# Basic Kinematics Question(s)

1. Jan 13, 2006

### don123

Hey Guys, here are my questions (with the work included.) Please tell me what I am doing wrong as it is not working on webassign.

A stone is thrown vertically upward with a speed of 15.0 m/s from the edge of a cliff 80.0 m high.

(a) How much later does it reach the bottom of the cliff?
s
(b) What is its speed just before hitting?
m/s
(c) What total distance did it travel?
m

Okay the answer to (c) is 102.9 m (it is the correct answer.)

For A (please open the attached picture if it helps.)

Basically I found the time from when the stone is thrown up to the time when the max height is reached. (velocity = 0) WIth that time, I doubled that to find the time until the 80 m cliff is reached. Then, I found the time it takes for the rock to reach the bottom of the cliff with the equation X= Vi(t) + .5at^2 (a = 9.8; x = 80; Vi = 15 and t = ?)

But unfortunately when I add up the two time measures, they are not working.

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2. Jan 13, 2006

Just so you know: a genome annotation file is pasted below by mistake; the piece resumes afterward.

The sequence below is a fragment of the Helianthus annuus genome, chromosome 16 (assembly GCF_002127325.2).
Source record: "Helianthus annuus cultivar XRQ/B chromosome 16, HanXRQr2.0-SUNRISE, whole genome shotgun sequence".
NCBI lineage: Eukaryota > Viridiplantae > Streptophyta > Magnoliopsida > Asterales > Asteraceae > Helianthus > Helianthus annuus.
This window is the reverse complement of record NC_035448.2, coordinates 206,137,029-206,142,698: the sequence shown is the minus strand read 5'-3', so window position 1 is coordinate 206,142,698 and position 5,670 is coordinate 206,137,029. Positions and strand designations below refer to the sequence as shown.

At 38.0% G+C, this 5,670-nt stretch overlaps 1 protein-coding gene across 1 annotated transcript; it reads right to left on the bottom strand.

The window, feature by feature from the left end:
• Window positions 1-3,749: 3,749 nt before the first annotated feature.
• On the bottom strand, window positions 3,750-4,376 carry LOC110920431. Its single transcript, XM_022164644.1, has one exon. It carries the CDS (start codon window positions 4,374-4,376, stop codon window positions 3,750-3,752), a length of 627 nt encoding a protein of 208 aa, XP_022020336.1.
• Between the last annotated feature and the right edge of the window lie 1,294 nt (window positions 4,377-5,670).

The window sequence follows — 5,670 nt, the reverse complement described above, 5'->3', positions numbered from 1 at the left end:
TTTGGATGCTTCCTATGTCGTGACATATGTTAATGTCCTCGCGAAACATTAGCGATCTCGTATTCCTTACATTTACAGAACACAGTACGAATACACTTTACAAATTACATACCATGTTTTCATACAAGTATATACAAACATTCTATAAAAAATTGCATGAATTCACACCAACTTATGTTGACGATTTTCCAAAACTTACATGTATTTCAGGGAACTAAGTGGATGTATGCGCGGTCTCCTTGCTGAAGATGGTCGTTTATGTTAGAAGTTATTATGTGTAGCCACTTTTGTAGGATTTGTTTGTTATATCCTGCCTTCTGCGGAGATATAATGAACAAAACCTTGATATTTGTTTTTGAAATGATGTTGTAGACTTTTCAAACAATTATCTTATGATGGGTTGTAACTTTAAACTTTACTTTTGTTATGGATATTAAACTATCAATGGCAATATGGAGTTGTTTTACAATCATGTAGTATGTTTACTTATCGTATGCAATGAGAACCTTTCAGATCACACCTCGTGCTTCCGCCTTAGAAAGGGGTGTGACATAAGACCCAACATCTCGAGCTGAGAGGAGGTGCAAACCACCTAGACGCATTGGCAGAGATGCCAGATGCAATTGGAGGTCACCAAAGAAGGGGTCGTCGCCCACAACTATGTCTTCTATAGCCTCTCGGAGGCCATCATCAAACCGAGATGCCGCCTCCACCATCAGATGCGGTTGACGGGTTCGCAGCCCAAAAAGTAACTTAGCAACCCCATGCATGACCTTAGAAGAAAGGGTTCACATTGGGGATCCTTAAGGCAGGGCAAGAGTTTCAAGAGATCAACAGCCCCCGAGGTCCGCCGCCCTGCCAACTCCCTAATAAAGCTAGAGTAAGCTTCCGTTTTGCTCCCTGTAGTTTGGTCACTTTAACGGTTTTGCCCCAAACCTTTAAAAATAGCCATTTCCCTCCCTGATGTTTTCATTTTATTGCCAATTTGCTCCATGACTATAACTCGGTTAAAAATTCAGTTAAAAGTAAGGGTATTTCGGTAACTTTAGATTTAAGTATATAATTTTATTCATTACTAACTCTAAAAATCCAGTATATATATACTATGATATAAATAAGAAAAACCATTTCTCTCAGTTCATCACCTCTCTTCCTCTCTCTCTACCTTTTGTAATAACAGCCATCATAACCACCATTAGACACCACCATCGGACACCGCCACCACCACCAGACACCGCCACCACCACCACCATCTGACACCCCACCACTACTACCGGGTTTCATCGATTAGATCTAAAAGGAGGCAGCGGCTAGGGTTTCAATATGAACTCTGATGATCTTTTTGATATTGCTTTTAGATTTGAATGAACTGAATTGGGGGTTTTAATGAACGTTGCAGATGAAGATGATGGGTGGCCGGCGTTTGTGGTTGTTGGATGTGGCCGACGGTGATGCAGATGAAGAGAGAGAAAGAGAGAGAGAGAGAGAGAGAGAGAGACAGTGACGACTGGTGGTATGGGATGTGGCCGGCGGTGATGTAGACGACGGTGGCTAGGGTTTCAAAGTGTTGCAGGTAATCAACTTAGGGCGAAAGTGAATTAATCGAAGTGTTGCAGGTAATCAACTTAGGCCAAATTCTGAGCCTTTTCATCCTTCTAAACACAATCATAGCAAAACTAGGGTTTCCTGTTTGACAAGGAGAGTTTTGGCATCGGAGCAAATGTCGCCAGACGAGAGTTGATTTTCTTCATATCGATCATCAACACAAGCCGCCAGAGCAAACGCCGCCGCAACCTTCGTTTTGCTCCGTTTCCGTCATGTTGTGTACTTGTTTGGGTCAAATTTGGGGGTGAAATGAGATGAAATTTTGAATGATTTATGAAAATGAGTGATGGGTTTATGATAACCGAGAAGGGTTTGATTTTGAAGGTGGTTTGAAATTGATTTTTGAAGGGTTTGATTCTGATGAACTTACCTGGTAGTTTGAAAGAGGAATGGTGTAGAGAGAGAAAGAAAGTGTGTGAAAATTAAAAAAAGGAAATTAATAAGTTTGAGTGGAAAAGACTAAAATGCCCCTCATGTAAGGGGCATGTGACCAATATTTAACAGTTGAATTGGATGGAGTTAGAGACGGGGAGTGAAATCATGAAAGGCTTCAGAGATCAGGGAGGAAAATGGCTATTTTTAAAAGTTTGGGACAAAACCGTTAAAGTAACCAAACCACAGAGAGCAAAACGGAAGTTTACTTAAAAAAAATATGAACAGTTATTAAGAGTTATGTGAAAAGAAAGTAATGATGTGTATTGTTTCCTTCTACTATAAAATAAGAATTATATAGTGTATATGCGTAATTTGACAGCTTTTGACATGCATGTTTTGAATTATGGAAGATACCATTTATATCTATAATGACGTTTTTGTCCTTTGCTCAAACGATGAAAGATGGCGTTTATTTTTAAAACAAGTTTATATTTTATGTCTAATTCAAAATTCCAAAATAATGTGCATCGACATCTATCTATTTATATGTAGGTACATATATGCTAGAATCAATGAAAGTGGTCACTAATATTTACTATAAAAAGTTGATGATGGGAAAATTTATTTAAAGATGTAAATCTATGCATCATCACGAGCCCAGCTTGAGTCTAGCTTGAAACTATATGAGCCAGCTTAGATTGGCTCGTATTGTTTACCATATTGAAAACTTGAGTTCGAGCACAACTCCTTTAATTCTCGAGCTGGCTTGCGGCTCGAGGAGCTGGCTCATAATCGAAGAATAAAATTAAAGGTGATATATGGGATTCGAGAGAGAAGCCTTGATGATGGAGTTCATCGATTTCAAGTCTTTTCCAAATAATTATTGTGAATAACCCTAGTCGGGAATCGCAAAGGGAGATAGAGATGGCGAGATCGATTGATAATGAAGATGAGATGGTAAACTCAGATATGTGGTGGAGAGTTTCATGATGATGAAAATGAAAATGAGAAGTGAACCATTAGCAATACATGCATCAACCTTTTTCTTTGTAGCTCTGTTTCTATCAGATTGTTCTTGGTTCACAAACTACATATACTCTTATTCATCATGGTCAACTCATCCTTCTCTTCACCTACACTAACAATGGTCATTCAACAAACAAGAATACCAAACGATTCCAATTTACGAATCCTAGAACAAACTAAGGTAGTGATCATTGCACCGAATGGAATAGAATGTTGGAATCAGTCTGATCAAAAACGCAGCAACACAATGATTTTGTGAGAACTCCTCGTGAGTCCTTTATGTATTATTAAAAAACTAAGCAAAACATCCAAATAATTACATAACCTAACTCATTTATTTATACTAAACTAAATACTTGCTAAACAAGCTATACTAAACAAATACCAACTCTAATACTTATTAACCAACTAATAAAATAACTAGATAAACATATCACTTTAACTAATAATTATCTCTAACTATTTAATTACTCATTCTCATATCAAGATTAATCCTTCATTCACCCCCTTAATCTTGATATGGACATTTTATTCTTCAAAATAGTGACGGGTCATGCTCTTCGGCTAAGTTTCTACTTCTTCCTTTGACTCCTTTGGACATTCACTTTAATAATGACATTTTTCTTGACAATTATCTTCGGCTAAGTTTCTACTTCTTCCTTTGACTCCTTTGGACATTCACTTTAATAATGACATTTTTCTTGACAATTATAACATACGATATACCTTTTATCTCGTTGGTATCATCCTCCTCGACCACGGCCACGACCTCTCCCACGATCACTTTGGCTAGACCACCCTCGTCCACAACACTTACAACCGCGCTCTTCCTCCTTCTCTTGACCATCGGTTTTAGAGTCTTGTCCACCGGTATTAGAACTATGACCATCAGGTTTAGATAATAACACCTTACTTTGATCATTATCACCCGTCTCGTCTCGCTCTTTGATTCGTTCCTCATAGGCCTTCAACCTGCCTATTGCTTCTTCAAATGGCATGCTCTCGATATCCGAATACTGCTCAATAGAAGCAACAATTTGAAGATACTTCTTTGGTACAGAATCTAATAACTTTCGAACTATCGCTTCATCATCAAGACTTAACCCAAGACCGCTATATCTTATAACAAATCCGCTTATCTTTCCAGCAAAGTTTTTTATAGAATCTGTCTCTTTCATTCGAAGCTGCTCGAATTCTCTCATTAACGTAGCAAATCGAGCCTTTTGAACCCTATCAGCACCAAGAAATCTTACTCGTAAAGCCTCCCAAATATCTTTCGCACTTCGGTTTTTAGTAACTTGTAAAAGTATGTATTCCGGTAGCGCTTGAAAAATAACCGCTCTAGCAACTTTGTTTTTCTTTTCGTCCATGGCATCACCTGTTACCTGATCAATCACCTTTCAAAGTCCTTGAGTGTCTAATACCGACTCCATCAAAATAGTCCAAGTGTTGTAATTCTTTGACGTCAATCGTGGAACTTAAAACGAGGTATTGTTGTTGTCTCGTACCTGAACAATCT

### don123

I need help with another problem (also kinematics) and I do not want to double-thread, hence I am just posting it here.

A stone is dropped from the roof of a high building. A second stone is dropped 3.00 s later. How far apart are the stones when the second one has reached a speed of 14.0 m/s?

Basically, I found Vi, Vf, X, A, T for the first stone and for the second stone. For the second stone, I found out at what time it is that the 14m/s velocity is reached. From there, I used basic kinematics formulas and then subtracted the answers, but that also is wrong. Any help will be greatly appreciated.

3. Jan 14, 2006

### siddharth

Your approach to solving the first problem should work. Have you done the math right? Have you used 'g' as the given in the question? (some times, the question may ask you to approximate 'g' as 10m/s^2)

For the second question, you could simply use the concept of relative velocities.

Last edited: Jan 14, 2006
4. Jan 14, 2006

### Hootenanny

Staff Emeritus
Can you show your working for the additional question. It saves us working through the whole problem if the error is arithmerical.

5. Jan 14, 2006

### Staff: Mentor

As siddharth noted, this approach should work just fine. Show the details of what you did and we can check for errors. You can also solve this in a single step using:
$$y = y_0 + v_0 t + .5 a t^2$$
with the appropriate values for y, y_0, v_0, and a. (Mind the signs.)